There were two sides to this man – the forceful authoritarian who could inspire fear, and silence a class with a look; and the softer, compassionate, confidential figure, whose arm around the shoulder spoke of a kindly concern for the weak and the sorrowing. The indignant outburst stridently condemning some dishonest or insulting behaviour was often to be balanced by the quiet reasoning, the genuine concern, and the practical assistance given to the youth in distress – sometimes the very same individual. No wonder so many old boys remember him as nothing less than a caring and benevolent father!

But these contradictory aspects were confusing to some, who distrusted what they saw as inconsistency, and felt that the confidences shared with individuals were perhaps at the expense of others.

There were teachers who felt that Mr. Forrests’s sympathy for the boys sometimes led him to undermine the discipline imposed by his colleagues. His devotion to the school was, some felt, too complete. If he was present and in charge on the North Street premises every day until past sunset, what was the point in having teachers appointed to late duty?

At the same time, Douglas Forrest was widely admired, and under his modest leadership the school grew and prospered. It might be gentleness that marked his concern for the boy going wrong. His self-effacing, charming shyness suggested a mild nature, sensitive to the subtleties of music and painting, while open and generous in the face of need or distress. Yet equally there was force — not only in his powerful build and the memories of vigorous tennis or the stroke of a cane, but in his long, energetic hours of work, in his many shrewd observations and in the mysterious unorthodoxy which he wielded with such strange effectiveness.

The true authoritarian melted into the kindly humanist, and kept his power. The sense of drama and the quick humour that made events out of his lessons and choristers out of demons:  these also were part of the magic.



It was in 1971, approaching the age of 63, that Mr. Forrest took his retirement. The tributes paid to him were many. He was awarded the Order of Distinction by the Government, and commendation came from the Anglican Church, from the Old Boys’ Association here and in branches overseas, and from various other sectors of the society.

This was not to signal a separation from the College, however, as Mr. Forrest was to continue teaching here for a further twenty years, offering classes, particularly in mathematics, and quietly continuing to give support to individuals and to school activities.

He was at first living in the Anglican flats at St. Peter’s Court on Tom Redcam Avenue, and I recall being invited there to assist in the rehearsal of a play for the French drama festival – he thought I knew something about sword-fighting! It was there, too, that he worked long hours composing and completing a communion service setting of his own, inspired, no doubt, by the Harold Darke setting he had so lovingly coached the chapel choir to render, year after year, at Sunday services here in the chapel. In this post-retirement period, too, he took on the role of choirmaster of the St. Andrew Parish Church junior choir, giving as always a combination of his tasteful musicianship and his strong faith, willing the musical witness to grow.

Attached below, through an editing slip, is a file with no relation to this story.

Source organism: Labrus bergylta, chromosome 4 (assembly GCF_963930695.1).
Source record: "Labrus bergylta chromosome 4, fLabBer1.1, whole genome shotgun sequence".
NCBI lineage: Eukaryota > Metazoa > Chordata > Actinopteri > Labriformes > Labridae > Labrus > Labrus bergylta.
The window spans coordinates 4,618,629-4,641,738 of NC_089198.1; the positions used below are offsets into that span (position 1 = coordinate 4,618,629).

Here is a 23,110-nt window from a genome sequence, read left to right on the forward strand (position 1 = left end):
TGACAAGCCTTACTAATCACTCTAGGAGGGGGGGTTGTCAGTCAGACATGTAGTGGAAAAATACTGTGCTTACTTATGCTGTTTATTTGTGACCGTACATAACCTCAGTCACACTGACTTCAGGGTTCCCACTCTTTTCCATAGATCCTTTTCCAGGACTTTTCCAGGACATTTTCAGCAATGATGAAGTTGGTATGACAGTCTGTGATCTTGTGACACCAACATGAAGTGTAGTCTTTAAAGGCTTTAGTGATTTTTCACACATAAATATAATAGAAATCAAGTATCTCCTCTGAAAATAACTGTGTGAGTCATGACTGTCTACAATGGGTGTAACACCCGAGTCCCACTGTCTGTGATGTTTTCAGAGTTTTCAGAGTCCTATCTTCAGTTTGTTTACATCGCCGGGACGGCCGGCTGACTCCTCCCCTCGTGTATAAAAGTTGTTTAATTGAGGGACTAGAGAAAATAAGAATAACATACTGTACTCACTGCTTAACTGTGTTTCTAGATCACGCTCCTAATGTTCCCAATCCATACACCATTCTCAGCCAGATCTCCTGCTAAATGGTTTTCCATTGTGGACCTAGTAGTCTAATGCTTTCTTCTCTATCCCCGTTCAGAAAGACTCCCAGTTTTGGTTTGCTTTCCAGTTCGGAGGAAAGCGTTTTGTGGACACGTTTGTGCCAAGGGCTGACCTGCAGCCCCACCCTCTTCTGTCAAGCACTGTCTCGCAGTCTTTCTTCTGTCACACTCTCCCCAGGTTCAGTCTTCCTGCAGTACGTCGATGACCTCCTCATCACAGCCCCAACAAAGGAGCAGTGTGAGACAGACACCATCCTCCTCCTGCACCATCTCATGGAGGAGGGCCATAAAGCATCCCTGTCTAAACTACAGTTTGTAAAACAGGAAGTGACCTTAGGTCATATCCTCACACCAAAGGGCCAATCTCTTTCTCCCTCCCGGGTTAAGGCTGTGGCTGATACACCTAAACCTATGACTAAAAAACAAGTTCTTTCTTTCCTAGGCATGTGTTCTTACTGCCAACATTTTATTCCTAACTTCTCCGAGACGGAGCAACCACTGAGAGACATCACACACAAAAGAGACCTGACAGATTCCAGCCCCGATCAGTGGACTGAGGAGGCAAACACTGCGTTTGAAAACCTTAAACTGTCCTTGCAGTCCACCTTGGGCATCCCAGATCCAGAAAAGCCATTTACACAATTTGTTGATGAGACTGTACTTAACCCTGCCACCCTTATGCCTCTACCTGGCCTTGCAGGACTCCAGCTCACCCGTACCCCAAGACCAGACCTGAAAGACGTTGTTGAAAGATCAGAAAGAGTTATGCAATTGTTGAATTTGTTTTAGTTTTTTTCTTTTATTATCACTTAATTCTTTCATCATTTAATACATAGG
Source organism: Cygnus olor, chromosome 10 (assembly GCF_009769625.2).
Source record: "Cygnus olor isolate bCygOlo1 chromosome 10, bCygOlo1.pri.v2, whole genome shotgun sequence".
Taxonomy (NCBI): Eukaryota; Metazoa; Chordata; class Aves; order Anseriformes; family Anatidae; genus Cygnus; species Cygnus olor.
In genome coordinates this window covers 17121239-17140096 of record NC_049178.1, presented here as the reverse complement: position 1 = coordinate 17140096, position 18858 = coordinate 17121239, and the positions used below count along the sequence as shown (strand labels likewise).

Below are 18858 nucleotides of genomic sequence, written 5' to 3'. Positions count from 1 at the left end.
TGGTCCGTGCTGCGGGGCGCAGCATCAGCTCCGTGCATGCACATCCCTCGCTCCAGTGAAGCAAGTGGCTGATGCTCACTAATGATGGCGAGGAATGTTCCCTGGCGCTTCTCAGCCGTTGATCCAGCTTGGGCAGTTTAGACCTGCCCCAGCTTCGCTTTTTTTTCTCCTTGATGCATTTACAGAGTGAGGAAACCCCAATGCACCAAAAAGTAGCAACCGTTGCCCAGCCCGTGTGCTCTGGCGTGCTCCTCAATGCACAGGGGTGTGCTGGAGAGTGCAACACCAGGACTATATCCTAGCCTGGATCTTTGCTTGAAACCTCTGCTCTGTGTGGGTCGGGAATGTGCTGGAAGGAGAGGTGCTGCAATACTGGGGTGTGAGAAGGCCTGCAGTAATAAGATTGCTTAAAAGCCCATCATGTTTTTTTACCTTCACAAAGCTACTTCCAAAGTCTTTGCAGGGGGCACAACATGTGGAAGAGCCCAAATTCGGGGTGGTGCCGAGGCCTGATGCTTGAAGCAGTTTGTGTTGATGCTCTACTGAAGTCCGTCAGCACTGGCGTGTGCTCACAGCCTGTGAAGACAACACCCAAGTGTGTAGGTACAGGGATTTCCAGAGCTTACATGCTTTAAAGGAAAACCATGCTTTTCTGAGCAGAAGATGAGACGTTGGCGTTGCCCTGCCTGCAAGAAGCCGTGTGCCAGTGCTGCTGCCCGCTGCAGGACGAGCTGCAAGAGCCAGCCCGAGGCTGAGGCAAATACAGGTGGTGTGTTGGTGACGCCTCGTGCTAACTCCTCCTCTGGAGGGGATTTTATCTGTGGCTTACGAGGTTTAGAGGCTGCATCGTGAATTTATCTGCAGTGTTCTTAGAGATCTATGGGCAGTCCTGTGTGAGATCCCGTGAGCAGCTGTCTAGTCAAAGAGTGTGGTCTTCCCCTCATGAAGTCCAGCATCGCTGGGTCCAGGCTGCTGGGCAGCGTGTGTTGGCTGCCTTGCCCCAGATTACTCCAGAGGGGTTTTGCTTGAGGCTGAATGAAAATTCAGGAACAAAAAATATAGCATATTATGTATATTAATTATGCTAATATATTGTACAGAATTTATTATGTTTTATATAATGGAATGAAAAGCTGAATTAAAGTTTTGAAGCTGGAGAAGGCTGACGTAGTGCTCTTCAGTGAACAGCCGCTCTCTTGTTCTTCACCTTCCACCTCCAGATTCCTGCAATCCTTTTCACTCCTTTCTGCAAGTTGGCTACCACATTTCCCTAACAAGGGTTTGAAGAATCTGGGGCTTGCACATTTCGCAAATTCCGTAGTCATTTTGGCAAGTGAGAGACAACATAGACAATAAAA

By the year 1991, Mr. Forrest’s health had deteriorated somewhat, and he relinquished his teaching duties at his school – one he had served for some sixty-five years. He was then living with the family of his sister, Mrs. Fennell, mother of the internationally respected sports administrator, Mike Fennell. He continued to enjoy the respect, admiration and gratitude of thousands of those who had passed through Kingston College, as well as the teachers he had mentored – not least among them his near-namesake, French-teacher Helen Douglas, who, as vice-principal, often heard startled small boys give out “Dougie a-come!”

When Douglas Forrest passed on in 1995, we are told that both houses of parliament rose to pay him homage. He has been memorialized at the school by the naming of the administrative block after him – and we note that earlier this year plans were unveiled for the expansion of that Douglas Forrest Building. In November 1999, his interest in tennis was commemorated with the staging of a Forrest Memorial Tennis Classic, while five years later, the athletics fraternity inaugurated the Douglas Forrest Invitational Meet, which has grown, alongside the Gibson Relays, to be next in local importance only to the Inter-schools Athletics Championships. The chapel choir remains the proud guardians of the precepts and high standards fostered by Mr. Forrest over several decades, while the multitude of those of us who passed under his care and guidance numbers, we are told, something like ten thousand.

Also pupils at KC in the 1950s, as I was, Ambassador Anthony Johnson, and Professors Winston Davidson and Horace Banbury, in tributes to Mr. Forrest recorded by the Old Boys’ Association on Internet websites in recent years, agree that among his most memorable qualities were his absolute lack of any kind of prejudice, and his firm but fair treatment of offenders. For many, we are assured, he was the father figure they tried hard not to disappoint.

Another 1950s colleague, Victor Chang, the man who lectured on anything literary at the UWI, admits that it is to Douglas Forrest that he owes his strong sense of duty, his expanded interest in music, his passion for language and his desire to be a teacher. And he has reminded me of the number of principals that KC produced from its staff, suggesting that they may have learnt some of their approaches by watching Forrest at work – Cornwall’s Barrett, and later Crick, Glenmuir’s Scott, St. Jago’s Bell, and later Edwards, St. Mary’s Cargill, Holmwood’s Winston Johnson, Port Antonio Secondary School’s Freda Hanson, Ferncourt’s Bell, and later Hay, Buff Bay Secondary School’s Ramsay, Camperdown’s Noel Whyte, Ruseas’s Frater, and later Wesley White, José Martí’s Earle, later of Ascot and Calabar, Charlie Smith’s Bailey, the VTDI’s Dyer, Church Teachers College’s Bishop Murray, St. Andrew Technical’s Isaac-Henry, Richmond Park Prep School’s Helen Douglas, and, of course, KC’s Taylor, MacNab, and later Wally Johnson.

It has been suggested that Kingston College may be likened to a great tree, growing with a wildness that comes from nature and has a beauty of its own. The fruits of the tree are many and they are sweet, because the tree has been fondly nourished and its creative force is permitted full rein.

Perhaps the analogy is generous. But if there is such a tree, and if the fruits are indeed sweet, then there could have been no more devoted gardener than Douglas Wrexham Eric Forrest.